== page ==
42: London isn’t the ultimate answer

I have just realised that this is the 42nd post here on walkingtalkingblog, definitely not the answer to life, the universe and everything. London isn’t either but it’s still the subject of post 42. In the spirit of Douglas Adams, buried in Highgate Cemetery, I might just take a towel with me or at the very least cry for a Pan-Galactic Gargle Blaster to settle my nerves just a bit. Enjoy.

Being in London is slightly unreal. I usually visit very fleetingly, which suits me, to be honest. Like visiting any place, making sense of London is about figuring out transport, places to go and links between the two. It took a while. I used to describe London as a swamp, a place where people walk even faster than me, basically a heart attack on wheels. I still don’t like the place that much. It’s busy and full of people plus it strikes me as the place where good ideas come to die, at least in political terms. But still I have managed to make some sort of peace with it and I can be there maybe twice a year, for exhibitions or whatever, more often indeed than many places closer to here.

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St. Paul’s, looking across the Millennium Bridge

It is unreal because it is like being on a film set, with all of these prominent landmarks, many of them within walking distance of each other. You can walk in about fifteen minutes from the Thames to Trafalgar Square via the London Eye, Westminster and Whitehall. In the City, near to each other are the Shard, Tate Modern, St. Paul’s Cathedral and the Bank of England, a building that has long fascinated me architecturally. It’s like the street has been lowered, I mean why on earth would the main frontage of the building be so high above the ground? Not so far from the British Museum is Broadcasting House, home of the BBC. Between King’s Cross Station and Euston, the two main termini if you want to come to Scotland, is the British Library. All around are red buses, bulletin boards for the Evening Standard and signs for the London Underground with their distinctive roundel.

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Mornington Crescent, complete with roundel.

The Underground is usually where I pinch myself. The last time I was down there, I was on the Tube heading to Holborn, I think, and I thought to myself, I’m actually in London, on the Underground like any other bod and it’s fine. I have been on the Tube in the height of rush hour, which was quite possibly the least comfortable I have ever been in my life. My pen came out that time. It is also where I encountered two scenes that made me feel slightly more at home, or reminded of home. The Scottish Book Trust has a programme called Bookbug for young children. Bookbug sessions take place in libraries and other venues across the country with singing and rhymes. Anyway, the logo of the programme is a strange looking yellow bug in red dungarees and I saw someone with a Bookbug bag on the Underground in London. I also remember once being at London Bridge tube, standing on the platform when I saw a large picture of the Bass Rock, taken from North Berwick, under the legend ‘Visit East Lothian’. It felt like another world, not necessarily a better one.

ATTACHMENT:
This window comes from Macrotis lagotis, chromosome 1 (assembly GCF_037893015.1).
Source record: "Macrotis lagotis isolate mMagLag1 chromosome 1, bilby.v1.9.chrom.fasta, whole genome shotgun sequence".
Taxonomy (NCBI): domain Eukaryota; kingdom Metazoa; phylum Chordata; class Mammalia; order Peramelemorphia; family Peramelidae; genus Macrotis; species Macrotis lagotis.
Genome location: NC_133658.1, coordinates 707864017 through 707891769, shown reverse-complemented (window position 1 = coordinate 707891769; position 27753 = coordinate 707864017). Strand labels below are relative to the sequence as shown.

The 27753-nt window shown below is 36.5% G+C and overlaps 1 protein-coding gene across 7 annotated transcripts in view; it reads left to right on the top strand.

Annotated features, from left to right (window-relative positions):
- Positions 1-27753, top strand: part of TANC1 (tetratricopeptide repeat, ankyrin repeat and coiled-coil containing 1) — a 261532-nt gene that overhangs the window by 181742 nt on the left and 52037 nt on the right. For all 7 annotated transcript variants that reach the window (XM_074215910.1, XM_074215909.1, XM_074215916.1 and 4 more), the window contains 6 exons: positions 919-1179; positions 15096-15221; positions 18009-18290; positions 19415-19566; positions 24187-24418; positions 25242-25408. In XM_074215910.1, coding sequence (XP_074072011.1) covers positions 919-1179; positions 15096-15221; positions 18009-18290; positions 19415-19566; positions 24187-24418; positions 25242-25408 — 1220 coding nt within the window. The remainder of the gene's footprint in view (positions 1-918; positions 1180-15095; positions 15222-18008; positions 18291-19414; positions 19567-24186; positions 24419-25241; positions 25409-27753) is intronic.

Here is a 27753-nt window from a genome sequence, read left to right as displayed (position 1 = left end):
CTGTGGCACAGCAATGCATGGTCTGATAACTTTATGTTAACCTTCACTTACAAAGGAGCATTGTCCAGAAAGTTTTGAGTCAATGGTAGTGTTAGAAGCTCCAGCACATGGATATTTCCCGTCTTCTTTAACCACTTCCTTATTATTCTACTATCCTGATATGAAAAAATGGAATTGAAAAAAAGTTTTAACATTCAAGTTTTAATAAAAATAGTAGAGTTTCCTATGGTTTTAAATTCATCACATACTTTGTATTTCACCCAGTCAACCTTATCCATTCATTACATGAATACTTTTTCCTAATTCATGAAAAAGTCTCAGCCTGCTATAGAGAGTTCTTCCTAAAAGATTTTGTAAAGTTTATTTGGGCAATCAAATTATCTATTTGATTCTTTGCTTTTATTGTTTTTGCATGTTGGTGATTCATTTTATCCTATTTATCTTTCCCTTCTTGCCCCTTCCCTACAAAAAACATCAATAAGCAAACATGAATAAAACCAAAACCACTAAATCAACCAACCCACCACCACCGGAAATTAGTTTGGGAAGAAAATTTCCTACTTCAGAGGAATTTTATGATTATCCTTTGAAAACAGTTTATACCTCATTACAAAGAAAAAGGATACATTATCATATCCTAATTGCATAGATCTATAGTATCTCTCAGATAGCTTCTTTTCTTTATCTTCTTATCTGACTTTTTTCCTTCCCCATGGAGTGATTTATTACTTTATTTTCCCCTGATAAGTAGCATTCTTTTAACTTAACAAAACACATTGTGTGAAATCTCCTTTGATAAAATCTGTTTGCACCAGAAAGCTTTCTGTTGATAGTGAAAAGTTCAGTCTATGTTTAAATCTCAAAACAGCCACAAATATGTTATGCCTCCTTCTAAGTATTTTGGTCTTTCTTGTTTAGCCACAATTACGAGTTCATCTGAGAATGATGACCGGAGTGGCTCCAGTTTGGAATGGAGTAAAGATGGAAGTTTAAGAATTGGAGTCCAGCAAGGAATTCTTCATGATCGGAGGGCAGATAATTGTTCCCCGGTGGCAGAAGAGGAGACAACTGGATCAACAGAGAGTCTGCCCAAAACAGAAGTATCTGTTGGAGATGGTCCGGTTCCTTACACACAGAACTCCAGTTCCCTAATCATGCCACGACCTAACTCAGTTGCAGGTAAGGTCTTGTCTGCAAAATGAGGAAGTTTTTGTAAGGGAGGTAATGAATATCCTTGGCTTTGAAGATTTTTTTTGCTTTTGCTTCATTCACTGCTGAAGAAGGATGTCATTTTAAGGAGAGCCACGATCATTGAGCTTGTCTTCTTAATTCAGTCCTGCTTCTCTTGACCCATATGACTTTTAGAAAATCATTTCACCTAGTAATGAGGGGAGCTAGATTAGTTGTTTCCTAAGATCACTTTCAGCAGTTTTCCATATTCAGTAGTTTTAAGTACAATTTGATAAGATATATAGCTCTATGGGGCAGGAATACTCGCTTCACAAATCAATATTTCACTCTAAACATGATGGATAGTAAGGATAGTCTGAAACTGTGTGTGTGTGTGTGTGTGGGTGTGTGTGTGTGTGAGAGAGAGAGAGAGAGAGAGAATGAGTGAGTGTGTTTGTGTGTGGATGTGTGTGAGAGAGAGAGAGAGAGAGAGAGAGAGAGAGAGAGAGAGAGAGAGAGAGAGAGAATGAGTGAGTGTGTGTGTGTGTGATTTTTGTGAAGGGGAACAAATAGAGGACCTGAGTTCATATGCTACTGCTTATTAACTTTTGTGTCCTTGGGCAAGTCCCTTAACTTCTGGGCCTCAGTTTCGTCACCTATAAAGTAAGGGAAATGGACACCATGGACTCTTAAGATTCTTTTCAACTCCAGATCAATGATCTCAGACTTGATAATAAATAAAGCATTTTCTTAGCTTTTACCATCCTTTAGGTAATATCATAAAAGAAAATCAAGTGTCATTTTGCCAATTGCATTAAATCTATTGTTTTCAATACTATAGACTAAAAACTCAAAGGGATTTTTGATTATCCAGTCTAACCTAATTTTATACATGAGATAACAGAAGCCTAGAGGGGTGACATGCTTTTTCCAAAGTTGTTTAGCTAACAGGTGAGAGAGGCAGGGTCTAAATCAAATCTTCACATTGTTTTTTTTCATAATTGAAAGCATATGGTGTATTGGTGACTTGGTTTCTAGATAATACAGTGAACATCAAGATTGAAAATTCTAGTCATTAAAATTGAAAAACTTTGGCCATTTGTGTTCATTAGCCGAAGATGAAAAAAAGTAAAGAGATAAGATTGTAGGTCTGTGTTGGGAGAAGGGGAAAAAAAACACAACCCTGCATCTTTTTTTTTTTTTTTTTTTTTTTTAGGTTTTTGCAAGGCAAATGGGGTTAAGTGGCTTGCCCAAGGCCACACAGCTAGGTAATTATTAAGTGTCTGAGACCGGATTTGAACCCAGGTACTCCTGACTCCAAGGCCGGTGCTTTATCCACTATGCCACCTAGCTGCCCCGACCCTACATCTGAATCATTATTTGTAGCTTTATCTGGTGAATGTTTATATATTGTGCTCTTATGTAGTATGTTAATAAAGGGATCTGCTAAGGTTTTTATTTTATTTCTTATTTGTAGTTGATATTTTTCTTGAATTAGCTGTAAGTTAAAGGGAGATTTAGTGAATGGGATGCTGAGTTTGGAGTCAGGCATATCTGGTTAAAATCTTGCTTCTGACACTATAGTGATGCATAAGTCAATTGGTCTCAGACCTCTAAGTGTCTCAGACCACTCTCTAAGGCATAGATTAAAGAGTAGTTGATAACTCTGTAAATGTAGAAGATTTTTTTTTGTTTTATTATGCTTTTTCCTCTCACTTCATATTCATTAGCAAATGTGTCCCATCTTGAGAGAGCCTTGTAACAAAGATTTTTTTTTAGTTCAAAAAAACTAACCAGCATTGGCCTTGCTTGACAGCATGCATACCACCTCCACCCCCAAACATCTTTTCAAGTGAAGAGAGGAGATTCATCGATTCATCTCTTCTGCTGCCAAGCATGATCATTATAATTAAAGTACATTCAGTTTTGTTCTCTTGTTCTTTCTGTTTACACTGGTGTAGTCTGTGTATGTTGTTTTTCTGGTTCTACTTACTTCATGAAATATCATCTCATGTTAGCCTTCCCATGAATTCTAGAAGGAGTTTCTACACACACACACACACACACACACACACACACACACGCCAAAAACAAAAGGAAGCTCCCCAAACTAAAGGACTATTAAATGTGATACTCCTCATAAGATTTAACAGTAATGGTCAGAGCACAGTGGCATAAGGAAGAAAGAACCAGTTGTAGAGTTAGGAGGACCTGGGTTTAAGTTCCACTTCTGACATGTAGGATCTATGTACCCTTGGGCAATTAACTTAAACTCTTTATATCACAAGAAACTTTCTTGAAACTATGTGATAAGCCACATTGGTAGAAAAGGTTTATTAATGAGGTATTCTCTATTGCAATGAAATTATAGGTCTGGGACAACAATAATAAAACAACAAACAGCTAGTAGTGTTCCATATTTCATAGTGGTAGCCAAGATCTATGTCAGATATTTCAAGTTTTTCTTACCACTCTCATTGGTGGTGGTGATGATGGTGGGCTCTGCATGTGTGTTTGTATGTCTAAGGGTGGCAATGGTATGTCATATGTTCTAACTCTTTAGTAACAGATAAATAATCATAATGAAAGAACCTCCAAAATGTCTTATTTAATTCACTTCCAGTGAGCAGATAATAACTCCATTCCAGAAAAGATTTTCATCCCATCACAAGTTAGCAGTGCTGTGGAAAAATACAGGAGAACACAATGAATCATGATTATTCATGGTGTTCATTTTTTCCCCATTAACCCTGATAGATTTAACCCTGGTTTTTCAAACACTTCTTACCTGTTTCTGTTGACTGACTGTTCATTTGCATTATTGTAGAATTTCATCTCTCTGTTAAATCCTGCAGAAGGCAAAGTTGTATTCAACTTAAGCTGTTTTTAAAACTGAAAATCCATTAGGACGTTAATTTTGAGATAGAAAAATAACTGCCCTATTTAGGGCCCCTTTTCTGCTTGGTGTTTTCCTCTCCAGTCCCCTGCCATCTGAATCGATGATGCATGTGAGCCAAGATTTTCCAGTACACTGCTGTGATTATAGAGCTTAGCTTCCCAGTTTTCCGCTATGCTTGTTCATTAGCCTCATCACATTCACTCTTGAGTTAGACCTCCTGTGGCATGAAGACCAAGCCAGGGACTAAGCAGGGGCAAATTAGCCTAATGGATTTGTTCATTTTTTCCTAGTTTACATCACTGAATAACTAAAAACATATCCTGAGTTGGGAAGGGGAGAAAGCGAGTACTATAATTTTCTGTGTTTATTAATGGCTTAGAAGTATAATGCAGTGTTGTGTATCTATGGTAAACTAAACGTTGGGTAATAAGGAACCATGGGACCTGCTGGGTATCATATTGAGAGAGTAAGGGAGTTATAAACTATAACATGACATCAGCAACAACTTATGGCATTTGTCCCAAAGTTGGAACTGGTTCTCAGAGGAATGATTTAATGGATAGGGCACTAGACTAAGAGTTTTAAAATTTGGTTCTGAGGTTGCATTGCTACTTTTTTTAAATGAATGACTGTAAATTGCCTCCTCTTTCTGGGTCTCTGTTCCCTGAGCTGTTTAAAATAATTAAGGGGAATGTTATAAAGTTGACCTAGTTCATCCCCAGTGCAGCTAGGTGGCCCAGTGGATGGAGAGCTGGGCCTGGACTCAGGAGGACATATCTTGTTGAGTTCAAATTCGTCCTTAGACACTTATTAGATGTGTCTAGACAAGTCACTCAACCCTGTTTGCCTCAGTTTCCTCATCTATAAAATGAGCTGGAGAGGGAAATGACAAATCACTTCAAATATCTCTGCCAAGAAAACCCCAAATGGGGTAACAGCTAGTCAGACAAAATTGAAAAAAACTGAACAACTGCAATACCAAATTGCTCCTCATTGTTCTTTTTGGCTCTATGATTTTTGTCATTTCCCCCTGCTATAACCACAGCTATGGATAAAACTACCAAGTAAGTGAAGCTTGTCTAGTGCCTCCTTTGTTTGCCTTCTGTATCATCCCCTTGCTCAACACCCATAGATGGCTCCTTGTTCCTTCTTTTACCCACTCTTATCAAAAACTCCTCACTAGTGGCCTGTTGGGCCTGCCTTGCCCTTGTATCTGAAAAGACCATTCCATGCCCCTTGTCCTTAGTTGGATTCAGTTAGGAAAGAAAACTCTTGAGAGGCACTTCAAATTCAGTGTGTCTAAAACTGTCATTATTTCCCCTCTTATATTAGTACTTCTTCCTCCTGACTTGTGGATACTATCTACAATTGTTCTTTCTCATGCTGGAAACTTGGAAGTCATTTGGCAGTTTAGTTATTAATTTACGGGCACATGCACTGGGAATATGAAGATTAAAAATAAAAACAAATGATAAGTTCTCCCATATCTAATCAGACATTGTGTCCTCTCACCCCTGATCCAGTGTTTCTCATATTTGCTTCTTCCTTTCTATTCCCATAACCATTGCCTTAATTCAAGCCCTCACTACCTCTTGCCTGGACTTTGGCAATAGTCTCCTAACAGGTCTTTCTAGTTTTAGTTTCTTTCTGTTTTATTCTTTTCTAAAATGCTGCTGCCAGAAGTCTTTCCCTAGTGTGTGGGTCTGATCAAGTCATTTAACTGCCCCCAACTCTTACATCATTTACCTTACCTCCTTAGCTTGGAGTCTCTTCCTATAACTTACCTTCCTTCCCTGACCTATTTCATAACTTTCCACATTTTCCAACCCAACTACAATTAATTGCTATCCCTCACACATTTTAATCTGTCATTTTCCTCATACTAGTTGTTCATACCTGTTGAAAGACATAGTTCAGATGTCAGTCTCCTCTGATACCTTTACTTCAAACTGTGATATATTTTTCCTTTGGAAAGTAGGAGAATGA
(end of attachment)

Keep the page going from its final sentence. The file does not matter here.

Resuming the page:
I have written here before about the British Museum. I would like to write a little more about somewhere else I like in London. Until recently, I worked in Dumbarton, which was where a ship called the Cutty Sark was built in 1869. It is now berthed in Greenwich and has a station on the Docklands Light Railway named after it. I like to go out there. Greenwich is a pleasant village with the Royal Naval College and the National Maritime Museum, as well as the Royal Observatory which is where the Greenwich meridian is. The National Maritime Museum is fantastic. The last time I was there, there was a great exhibition about lighthouses, which have long fascinated me. I went there once for a cracking exhibition of photographs by Ansel Adams too. The views from the Royal Observatory stretch over much of the metropolis, to Canary Wharf, the City and beyond along the Thames. Plainly visible, not so far away, is what used to be called the Millennium Dome, now of course the O2 arena. If I lived in London – and believe me I don’t ever want to – I think I would spend a lot of time up there, trying to get some perspective on the place from a distance.

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National Maritime Museum in Greenwich

I am due to visit London again in February, as part of a combined visit with Cambridge, a place I like far more. I have just done a quick bit of research and I am quite eager to go to the Wellcome Collection on Euston Road, which has an exhibition about Tibet that I would like to see, as well as the British Museum, of course. Greenwich might wait for another time. I am trying a new model of day tripping, namely do less better. I try to cram a lot into my time but I would rather just enjoy the experience rather than feeling stressed, which after all is what London excels in. For once I would rather go against the trend rather than blending in. We will see what happens.

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